Adding support for Windows nodes in your OpenShift cluster is a day 2 operation that requires preparation at install time. It is important to accommodate the hybrid networking requirements for Windows Kubernetes nodes. Azure specific tasks and gotchas are highlighted in this part 1 of 3 while laying the groundwork applicable to deploying OpenShift on any provider in preparation for managing Windows containers.
OpenShift HA Routing uses haproxy application routers to get traffic into the cluster. These application routers are made redundant by running ipfailover (keepalived) pods to maintain a set of Virtual IPs on each infrastructure node where the application routers run. These VIPs are then referenced by round robin DNS records to enable a measure of load balancing. OK, so now you are load balancing at the network layer, but what about the link layer?
This is a work in progress The OpenShift Container Platform (OCP) can run on many types of infrastructure; from a Docker contrainer, to a single VM, to a fleet of baremetal or VMs on an infrastructure provider such as RHV, VMware, Amazon EC2, Google Compute Engine, or OpenStack Platform (OSP). This post is to document my experimentation with setting up OCP on OSP. Doc Overview So where are the docs?
I needed to host a service that would be consumed by a closed client that insists on speaking HTTPS on port 50,000. To solve this, I added a 2nd router deployment and used the OpenShift router sharding feature to selectively enable routes on the 2nd router by way of selectors. To summarize: Existing HA router: HTTP 80 HTTPS 443 Haproxy Stats 1,936 Added HA router: HTTP 49,999 HTTPS 50,000 Haproxy Stats 51,936 How To Open infra node firewalls Open firewall on infra nodes where router will run to allow new http and https port iptables -A OS_FIREWALL_ALLOW -m tcp -p tcp --dport 49999 -j ACCEPT iptables -A OS_FIREWALL_ALLOW -m tcp -p tcp --dport 50000 -j ACCEPT This can also be done with Ansible and the os_firewall role in your playbook.
OpenShift gathers cluster metrics such as CPU, memory, and network bandwidth per pod which can assist in troubleshooting and capacity planning. The metrics are also used to support horizontal pod autoscaling, which makes the metrics service not just helpful, but critical to operation. Missing Liveness Probes There are 3 major components in the metrics collection process. Heapster gathers stats from Docker and feeds them to Hawkular Metrics to tuck away for safe keeping in Cassandra.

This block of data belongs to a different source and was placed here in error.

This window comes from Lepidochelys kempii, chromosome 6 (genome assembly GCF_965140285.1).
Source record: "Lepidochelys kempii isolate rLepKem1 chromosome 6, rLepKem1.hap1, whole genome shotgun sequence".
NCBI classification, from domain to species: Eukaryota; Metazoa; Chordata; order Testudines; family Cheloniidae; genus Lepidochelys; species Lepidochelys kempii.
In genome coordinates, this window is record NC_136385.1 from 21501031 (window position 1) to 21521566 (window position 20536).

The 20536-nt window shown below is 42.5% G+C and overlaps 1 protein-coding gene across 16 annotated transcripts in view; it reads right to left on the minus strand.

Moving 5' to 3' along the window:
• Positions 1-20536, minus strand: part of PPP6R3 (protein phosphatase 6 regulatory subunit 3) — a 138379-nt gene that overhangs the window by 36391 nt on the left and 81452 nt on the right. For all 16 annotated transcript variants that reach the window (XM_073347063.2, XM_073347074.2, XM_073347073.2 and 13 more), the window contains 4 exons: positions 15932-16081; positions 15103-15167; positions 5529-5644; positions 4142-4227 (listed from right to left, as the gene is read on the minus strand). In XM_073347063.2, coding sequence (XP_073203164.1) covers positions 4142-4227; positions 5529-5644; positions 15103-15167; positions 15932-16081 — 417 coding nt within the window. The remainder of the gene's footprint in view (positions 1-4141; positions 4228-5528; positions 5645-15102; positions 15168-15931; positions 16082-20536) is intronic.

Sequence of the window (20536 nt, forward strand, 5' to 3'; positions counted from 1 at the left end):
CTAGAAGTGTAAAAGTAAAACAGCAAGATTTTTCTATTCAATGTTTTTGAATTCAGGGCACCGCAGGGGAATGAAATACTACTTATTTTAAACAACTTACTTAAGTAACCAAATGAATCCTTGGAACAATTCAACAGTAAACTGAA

Update! I failed with CDK 2.0, but CDK 2.1 works with some fiddling. In my last post I installed Red Hat Container Developer Kit to deploy OpenShift Enterprise using Vagrant. But now I want to add Hawkular Metrics to that deployment. Deploy Metrics Refer to the docs for deploying metrics in OSE. Login to the vagrant CDK VM before continuing $ cd ~/cdk/components/rhel/rhel-ose/ $ vagrant ssh $ oc login Authentication required for https://127.
The RedHat Container Developer Kit allows you to deploy OpenShift on your laptop for easier testing and development. Here is how to deploy it. Register as a RedHat Developer Obtain a RH login Place credentials in ~/.vagrant.d/Vagrantfile to enable updates for VMs by automatically registering with RedHat Subscription Manager Vagrant.configure('2') do |config| config.registration.username = '<your Red Hat username>' config.registration.password = '<your Red Hat password>' end Mac OS X Prereqs Install pre-reqs:
Upgrading from OSE 3.1 to 3.2 using the playbook went quite well for me, but there were a few issues to sort out. The issues were related to: ip failover had to be updated manually there was about 5 minutes downtime during the upgrade updates to image streams docker error messages updated policy and role bindings build strategy Source is not allowed hawkular metrics Upgrade Process Following the directions is pretty straight forward.
OpenShift has an internal CA for generating certificates to authenticate intra-cluster communication, but your browser doesn’t trust this CA. Perhaps you want to fix that without mucking with the internal SSL communication? I did. Here is how. This OpenShift doc explains how to do this, but it isn’t very clear, to me at least. Overview An outline of the steps: Only make changes to the public URLs and not any internal URLs.
Highly availabile containers in OpenShift are baked into the cake thanks to replication controllers and service load balancing, but there are plenty of other single points of failure. Here is how to eliminate many of those. Single Points of Failure The components of OpenShift include: Master controller manager server and API endpoint Etcd configuration and state storage Docker Registry Router haproxy This post is mostly about adding high availability to the routing layer.